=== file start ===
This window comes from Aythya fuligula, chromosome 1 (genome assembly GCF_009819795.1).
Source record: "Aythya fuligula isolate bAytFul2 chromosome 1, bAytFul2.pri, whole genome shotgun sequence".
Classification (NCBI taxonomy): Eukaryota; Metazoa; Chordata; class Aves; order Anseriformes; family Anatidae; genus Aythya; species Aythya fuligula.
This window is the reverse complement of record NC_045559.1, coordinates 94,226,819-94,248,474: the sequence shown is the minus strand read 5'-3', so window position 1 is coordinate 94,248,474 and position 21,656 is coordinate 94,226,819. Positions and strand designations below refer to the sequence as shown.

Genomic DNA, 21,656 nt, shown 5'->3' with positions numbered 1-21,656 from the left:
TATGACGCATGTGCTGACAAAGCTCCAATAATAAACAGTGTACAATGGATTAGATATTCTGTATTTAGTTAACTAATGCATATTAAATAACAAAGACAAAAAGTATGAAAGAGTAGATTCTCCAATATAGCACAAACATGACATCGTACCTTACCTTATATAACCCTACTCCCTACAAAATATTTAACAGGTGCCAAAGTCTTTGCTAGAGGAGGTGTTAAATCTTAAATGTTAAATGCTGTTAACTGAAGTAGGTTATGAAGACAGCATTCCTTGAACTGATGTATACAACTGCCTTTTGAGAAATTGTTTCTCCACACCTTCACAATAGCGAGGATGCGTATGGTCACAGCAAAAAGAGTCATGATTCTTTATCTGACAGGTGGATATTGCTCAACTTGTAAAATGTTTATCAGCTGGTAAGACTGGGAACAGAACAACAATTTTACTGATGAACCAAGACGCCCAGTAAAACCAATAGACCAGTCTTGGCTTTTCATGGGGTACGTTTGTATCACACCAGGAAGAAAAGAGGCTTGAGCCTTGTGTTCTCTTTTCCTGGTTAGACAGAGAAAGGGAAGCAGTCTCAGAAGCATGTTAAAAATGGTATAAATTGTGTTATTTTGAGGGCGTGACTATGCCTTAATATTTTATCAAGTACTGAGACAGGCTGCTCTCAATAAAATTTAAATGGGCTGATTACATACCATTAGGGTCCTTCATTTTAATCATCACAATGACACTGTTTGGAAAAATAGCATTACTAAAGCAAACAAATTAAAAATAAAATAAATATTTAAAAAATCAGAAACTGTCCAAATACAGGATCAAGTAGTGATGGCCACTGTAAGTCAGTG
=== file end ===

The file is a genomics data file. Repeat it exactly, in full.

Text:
This window comes from Aythya fuligula, chromosome 1 (genome assembly GCF_009819795.1).
Source record: "Aythya fuligula isolate bAytFul2 chromosome 1, bAytFul2.pri, whole genome shotgun sequence".
Classification (NCBI taxonomy): Eukaryota; Metazoa; Chordata; class Aves; order Anseriformes; family Anatidae; genus Aythya; species Aythya fuligula.
This window is the reverse complement of record NC_045559.1, coordinates 94,226,819-94,248,474: the sequence shown is the minus strand read 5'-3', so window position 1 is coordinate 94,248,474 and position 21,656 is coordinate 94,226,819. Positions and strand designations below refer to the sequence as shown.

Genomic DNA, 21,656 nt, shown 5'->3' with positions numbered 1-21,656 from the left:
TATGACGCATGTGCTGACAAAGCTCCAATAATAAACAGTGTACAATGGATTAGATATTCTGTATTTAGTTAACTAATGCATATTAAATAACAAAGACAAAAAGTATGAAAGAGTAGATTCTCCAATATAGCACAAACATGACATCGTACCTTACCTTATATAACCCTACTCCCTACAAAATATTTAACAGGTGCCAAAGTCTTTGCTAGAGGAGGTGTTAAATCTTAAATGTTAAATGCTGTTAACTGAAGTAGGTTATGAAGACAGCATTCCTTGAACTGATGTATACAACTGCCTTTTGAGAAATTGTTTCTCCACACCTTCACAATAGCGAGGATGCGTATGGTCACAGCAAAAAGAGTCATGATTCTTTATCTGACAGGTGGATATTGCTCAACTTGTAAAATGTTTATCAGCTGGTAAGACTGGGAACAGAACAACAATTTTACTGATGAACCAAGACGCCCAGTAAAACCAATAGACCAGTCTTGGCTTTTCATGGGGTACGTTTGTATCACACCAGGAAGAAAAGAGGCTTGAGCCTTGTGTTCTCTTTTCCTGGTTAGACAGAGAAAGGGAAGCAGTCTCAGAAGCATGTTAAAAATGGTATAAATTGTGTTATTTTGAGGGCGTGACTATGCCTTAATATTTTATCAAGTACTGAGACAGGCTGCTCTCAATAAAATTTAAATGGGCTGATTACATACCATTAGGGTCCTTCATTTTAATCATCACAATGACACTGTTTGGAAAAATAGCATTACTAAAGCAAACAAATTAAAAATAAAATAAATATTTAAAAAATCAGAAACTGTCCAAATACAGGATCAAGTAGTGATGGCCACTGTAAGTCAGTG